On account of thy separation, my heart’s blood flows forth from my eyes (like) many a Tigris, many a sea, many a brooklet, many a stream,

The dejected heart hath knit thy love on the web of life thread by thread, ­fibre by fibre, warp by warp, woof by woof;

Tahirah entered her heart and found nothing save thee (searching) page by page, fold by fold, screen by screen, layer by layer.


5.  The Effulgence of Thy Face … Translated by Edward Granville Browne:[3]

The effulgence of thy face flashed forth and the rays of thy visage arose on high;

Then speak the word, “Am I not your Lord? “and “Thou art, Thou art!” we will all reply.[4]

The trumpet call “Am I not?” to greet how loud the drums of affliction[5] beat.

All the gates of my heart there tramp the feet and camp the hosts of calamity.

That fair moon’s love is enough, I trow, for me, for he laughed at the hail[6] of woe,

And triumphant cried, as he sunk below, “The Martyr of Karbala am I[7]

When he heard my death-dirge drear, for me he prepared, and arranged my gear for me;

He advanced to mourn at my bier for me, and o’er me wept right bitterly.

What harm if thou wilt the fire of amaze should’st set my Sinai-heart ablaze,

Which thou first mad’st fast in a hundred ways but to shake and shatter so ruthlessly?

To convene the guests to his feast of love all night from the angel host above

Peals forth this summons ineffable, “Hail, sorrow-stricken fraternity!”

Can a scale of the fish of amaze like thee aspire to enquire of Beings Sea?

Sit mute like Tahira, hearkening to the whale of “No” and its ceaseless sigh.[8]


6.  The Morn of Guidance — Translated by Susan Stiles Maneck and Farzad Nakhai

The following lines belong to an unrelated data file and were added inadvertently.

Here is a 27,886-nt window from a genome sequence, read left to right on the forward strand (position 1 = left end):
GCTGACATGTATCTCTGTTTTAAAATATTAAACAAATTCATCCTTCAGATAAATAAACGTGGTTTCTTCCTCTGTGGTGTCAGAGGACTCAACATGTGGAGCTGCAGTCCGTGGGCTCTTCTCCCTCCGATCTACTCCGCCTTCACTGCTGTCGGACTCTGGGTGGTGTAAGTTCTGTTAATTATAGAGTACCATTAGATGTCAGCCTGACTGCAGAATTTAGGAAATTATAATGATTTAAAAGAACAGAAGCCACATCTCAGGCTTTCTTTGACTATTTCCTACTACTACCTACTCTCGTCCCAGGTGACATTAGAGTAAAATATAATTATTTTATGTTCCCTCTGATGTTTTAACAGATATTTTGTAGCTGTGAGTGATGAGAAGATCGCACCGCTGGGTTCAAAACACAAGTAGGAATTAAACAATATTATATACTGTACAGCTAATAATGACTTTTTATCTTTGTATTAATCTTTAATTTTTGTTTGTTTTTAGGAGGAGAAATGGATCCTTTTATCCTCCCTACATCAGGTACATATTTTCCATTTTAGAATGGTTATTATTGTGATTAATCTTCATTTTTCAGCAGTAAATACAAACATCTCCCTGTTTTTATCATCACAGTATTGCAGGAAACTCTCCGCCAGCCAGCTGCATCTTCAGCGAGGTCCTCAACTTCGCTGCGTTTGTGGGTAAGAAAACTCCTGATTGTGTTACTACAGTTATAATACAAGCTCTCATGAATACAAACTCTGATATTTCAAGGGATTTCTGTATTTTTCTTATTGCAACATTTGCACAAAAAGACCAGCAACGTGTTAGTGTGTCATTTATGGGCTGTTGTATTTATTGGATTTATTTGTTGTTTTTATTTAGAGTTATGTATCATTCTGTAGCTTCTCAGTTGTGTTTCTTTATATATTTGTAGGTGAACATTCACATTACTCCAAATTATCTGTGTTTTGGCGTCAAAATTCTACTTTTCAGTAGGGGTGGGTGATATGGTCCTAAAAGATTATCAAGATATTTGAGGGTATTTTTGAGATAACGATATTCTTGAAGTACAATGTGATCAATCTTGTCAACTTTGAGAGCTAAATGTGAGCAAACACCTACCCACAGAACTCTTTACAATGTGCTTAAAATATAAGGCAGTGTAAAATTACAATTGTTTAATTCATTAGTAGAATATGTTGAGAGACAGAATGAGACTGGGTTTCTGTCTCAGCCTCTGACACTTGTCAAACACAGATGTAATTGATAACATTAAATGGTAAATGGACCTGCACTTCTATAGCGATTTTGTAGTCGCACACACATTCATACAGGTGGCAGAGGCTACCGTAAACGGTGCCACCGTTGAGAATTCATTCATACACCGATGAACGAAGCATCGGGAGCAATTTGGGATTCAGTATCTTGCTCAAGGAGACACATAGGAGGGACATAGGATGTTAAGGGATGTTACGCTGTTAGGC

Truly the morn of Guidance commands the breeze to begin

All the world has been illuminated; every horizon; every people ,

No more sits the Shaykh in the seat of hypocrisy

No more becomes the mosque a shop dispensing holiness

The tie of the turban will be cut at its source

No Shaykh will remain, neither glitter nor secrecy

The world will be free from superstition and vain imaginings

The people free from deception and temptation

Tyranny is destined for the arm of justice

Ignorance will be defeated by perception

The carpet of justice will be outspread to everywhere

And the seeds of friendship and unity will be spread throughout

The false commands eradicated from the earth

The principle of opposition changed to that of unity.


7.  Awaiting Your Blessing — Translated by Susan Stiles Maneck and Farzad Nakhai:

In the path of your love, 0 Idol, I am enamored with torment

How long will you ignore me, I am grief-stricken

My face veiled, my hair torn out

I have separated myself from all creation

You are the light, you are the veil, you are the moon, you are the horizon . . .


8.  Translated by Farzaneh Milani:

In pursuit of your love, 0 darling,

Enamored of afflictions, I am

Why do you shun me so?

Weary of your separation, I am.

You’ve veiled your face

You’ve disheveled your hair

You’ve abandoned people

Just as secluded, I am.

You’re the milk and you’re the honey

You’re the tree and you’re the fruit

You are the sun and you are the moon

A speck, an iota, I am.

You’re the palm and you’re the date

You are the nectar-lipped beloved

A distinguished master, you, dear love,

An insolent slave, I am.

You are the Mecca and you are the One

You’re the temple and you’re the shrine

You’re the beloved, the honored one

The miserable lover, I am.

“Come to me!”

Love said alluringly

“Free of pride and pretense,

Manifestation of the One, I am.”

Tahereh is but floating dust at your feet

Drunk by the wine of your face.

Awaiting your blessing

A confessing sinner, I am.


9.  In the Land of Your Love — Translated by Susan Stiles Maneck and Farzad Nakhai:

In the land of your love I remain, finding no favor from anyone

See what a stranger I am, Thou who art King of the land?

Is it a sin, 0 Idol, that my every breath breathes the mystery of your love?

Separate me, kill me, take me unjustly

The time of patience has ended, how long should I stand separation?

When every piece of my being, like a hollow reed, tells a sad tale

Reason cannot apprehend you, souls die of your thought

All the door of existence are nothing, you are ultimate